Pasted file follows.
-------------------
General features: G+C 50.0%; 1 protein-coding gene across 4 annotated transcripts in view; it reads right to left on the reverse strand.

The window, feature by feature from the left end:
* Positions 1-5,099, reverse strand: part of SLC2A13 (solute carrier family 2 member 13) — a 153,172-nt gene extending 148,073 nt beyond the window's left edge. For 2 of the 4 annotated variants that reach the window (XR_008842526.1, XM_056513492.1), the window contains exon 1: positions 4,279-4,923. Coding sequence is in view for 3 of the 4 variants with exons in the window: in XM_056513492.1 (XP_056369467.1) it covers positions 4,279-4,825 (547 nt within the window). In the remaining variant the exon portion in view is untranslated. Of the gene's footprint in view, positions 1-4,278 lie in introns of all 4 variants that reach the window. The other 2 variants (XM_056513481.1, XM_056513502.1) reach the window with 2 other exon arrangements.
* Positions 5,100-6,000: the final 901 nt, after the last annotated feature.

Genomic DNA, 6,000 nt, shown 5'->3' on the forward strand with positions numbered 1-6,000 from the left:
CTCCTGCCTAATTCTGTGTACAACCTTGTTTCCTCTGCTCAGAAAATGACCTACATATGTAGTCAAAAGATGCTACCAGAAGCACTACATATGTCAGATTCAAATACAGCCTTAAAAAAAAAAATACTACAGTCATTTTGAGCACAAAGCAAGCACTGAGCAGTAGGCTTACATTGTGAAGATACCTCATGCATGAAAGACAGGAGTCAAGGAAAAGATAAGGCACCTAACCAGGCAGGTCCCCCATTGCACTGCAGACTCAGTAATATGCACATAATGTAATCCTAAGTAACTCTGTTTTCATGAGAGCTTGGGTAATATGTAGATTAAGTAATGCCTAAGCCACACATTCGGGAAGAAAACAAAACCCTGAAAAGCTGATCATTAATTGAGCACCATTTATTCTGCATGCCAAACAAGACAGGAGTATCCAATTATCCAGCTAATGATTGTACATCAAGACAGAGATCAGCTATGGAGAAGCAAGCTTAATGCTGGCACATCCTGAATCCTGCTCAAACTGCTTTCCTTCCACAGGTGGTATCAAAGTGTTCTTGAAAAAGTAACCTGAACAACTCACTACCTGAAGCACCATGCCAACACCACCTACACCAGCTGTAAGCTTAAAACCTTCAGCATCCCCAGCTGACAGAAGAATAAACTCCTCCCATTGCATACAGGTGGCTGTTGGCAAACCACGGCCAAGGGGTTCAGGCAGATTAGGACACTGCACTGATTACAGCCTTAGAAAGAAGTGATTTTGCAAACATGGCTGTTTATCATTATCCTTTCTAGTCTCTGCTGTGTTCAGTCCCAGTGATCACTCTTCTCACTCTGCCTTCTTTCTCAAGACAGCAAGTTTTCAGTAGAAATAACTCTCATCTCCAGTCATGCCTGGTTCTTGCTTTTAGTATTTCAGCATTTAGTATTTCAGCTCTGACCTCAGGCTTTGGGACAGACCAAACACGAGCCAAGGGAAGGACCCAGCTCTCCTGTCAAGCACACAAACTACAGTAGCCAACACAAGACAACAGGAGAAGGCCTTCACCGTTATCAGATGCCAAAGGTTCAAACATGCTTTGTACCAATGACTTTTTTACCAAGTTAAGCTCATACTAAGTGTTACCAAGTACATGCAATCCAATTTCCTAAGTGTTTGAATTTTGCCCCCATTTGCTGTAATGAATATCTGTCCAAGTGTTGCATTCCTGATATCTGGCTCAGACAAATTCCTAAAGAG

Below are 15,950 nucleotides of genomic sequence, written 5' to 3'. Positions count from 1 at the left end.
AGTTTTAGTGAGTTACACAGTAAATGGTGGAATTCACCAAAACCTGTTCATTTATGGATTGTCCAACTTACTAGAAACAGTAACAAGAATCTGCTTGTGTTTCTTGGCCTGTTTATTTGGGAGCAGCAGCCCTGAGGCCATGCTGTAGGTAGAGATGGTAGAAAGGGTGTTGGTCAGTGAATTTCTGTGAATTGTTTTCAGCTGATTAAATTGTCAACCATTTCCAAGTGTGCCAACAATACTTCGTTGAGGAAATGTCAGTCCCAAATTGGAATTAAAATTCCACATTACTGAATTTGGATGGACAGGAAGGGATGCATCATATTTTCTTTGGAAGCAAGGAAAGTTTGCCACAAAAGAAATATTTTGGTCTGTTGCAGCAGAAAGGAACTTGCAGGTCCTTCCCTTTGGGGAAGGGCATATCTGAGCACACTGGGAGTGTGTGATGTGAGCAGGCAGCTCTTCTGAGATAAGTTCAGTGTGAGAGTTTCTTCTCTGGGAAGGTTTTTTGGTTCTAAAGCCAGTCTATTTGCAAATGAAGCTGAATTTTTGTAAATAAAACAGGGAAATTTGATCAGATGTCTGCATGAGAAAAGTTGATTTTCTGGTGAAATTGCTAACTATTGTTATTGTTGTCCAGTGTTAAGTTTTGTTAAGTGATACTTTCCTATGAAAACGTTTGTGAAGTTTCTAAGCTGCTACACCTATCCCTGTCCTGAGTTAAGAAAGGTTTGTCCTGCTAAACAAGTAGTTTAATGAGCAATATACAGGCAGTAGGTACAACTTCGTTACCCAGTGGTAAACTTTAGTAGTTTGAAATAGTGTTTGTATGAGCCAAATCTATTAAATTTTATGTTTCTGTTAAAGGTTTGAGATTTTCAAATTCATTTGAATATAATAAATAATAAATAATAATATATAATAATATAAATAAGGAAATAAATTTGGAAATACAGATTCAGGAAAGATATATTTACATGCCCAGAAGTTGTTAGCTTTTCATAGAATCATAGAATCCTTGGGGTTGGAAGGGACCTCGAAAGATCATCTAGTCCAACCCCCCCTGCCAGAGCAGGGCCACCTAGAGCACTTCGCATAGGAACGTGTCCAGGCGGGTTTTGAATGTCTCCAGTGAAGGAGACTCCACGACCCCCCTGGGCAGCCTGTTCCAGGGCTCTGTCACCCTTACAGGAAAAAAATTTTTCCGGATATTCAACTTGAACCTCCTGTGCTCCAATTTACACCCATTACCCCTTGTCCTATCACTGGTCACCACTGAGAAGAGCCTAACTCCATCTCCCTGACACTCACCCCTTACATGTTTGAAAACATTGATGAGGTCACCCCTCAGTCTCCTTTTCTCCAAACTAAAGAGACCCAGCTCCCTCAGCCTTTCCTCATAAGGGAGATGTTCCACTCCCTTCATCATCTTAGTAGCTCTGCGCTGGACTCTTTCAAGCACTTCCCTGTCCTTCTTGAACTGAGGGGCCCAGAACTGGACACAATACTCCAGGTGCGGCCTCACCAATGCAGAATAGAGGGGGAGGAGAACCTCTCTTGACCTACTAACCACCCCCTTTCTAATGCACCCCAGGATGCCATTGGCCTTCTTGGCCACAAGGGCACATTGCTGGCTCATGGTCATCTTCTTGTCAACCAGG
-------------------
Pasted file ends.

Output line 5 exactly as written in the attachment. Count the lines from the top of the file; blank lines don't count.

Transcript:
Genomic DNA, 6,000 nt, shown 5'->3' on the forward strand with positions numbered 1-6,000 from the left: